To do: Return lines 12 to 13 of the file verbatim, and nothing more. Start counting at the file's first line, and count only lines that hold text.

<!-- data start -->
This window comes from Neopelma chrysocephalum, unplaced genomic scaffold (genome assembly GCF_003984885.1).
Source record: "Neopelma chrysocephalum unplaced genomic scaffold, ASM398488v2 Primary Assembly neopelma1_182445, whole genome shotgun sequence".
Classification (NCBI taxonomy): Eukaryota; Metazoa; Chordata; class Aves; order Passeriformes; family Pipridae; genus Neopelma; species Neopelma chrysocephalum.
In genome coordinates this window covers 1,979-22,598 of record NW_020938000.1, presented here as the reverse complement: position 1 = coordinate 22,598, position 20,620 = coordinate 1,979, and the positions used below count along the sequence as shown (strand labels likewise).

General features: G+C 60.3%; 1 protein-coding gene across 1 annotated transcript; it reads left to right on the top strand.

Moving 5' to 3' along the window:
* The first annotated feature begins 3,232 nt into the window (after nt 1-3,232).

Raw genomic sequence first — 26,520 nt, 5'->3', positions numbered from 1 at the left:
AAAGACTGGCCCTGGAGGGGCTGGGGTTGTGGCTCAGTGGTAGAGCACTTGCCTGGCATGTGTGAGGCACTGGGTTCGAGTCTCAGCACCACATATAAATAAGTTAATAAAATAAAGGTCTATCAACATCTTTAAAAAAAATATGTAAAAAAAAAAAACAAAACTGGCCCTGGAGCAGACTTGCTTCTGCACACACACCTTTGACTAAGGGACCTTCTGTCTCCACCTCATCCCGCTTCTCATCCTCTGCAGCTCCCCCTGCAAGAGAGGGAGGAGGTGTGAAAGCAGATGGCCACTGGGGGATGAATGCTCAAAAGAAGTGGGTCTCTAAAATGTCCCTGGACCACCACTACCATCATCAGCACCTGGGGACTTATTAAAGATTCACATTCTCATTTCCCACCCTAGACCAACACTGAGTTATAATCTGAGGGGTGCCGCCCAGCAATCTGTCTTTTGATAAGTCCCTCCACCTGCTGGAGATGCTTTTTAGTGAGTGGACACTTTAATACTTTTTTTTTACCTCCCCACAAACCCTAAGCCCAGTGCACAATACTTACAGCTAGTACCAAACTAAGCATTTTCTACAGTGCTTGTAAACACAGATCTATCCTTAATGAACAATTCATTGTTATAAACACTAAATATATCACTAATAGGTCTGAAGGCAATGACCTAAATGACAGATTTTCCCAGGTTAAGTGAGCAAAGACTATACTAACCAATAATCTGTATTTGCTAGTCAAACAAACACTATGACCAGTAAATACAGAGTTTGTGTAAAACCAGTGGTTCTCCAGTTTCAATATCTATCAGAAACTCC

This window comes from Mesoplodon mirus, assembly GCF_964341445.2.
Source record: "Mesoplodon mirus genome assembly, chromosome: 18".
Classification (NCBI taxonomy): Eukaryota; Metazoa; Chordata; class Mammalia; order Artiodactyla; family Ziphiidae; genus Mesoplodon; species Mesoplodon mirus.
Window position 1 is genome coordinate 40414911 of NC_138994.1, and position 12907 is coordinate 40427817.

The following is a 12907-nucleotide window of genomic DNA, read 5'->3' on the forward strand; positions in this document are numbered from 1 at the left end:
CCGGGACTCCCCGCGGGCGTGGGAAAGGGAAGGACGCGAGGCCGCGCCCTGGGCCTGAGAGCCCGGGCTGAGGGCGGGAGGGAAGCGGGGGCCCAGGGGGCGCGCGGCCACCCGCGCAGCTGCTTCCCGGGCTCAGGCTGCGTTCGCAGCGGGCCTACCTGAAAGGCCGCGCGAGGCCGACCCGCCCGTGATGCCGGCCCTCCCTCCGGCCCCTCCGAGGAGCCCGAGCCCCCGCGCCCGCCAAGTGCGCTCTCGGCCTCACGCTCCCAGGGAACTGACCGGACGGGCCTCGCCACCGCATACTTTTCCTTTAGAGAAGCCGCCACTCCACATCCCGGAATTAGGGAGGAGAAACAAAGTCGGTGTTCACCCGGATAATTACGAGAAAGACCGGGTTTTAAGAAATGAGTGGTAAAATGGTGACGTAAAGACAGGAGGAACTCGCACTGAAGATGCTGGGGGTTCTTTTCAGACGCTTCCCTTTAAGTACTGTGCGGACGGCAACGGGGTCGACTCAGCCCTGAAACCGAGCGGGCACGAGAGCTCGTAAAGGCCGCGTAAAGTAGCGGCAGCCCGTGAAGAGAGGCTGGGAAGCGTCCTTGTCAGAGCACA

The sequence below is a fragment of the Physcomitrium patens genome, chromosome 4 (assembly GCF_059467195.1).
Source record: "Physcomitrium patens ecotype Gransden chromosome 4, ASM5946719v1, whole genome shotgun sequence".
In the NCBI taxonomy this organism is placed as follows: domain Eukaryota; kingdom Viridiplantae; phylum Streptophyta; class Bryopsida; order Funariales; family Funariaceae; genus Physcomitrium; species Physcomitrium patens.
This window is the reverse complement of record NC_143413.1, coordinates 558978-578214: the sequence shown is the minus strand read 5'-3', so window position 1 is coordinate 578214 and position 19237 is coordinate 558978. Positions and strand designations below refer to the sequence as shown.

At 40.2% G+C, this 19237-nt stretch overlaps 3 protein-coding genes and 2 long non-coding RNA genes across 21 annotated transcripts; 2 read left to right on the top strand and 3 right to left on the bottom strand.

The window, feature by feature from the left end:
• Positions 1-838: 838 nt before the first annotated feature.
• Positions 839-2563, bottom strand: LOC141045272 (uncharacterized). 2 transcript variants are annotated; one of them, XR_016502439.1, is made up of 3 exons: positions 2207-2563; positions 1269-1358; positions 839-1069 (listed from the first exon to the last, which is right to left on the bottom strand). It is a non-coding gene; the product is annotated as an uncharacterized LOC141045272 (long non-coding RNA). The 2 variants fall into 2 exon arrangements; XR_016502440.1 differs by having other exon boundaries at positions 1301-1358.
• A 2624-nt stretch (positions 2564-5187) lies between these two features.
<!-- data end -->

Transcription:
Classification (NCBI taxonomy): Eukaryota; Metazoa; Chordata; class Mammalia; order Artiodactyla; family Ziphiidae; genus Mesoplodon; species Mesoplodon mirus.
Window position 1 is genome coordinate 40414911 of NC_138994.1, and position 12907 is coordinate 40427817.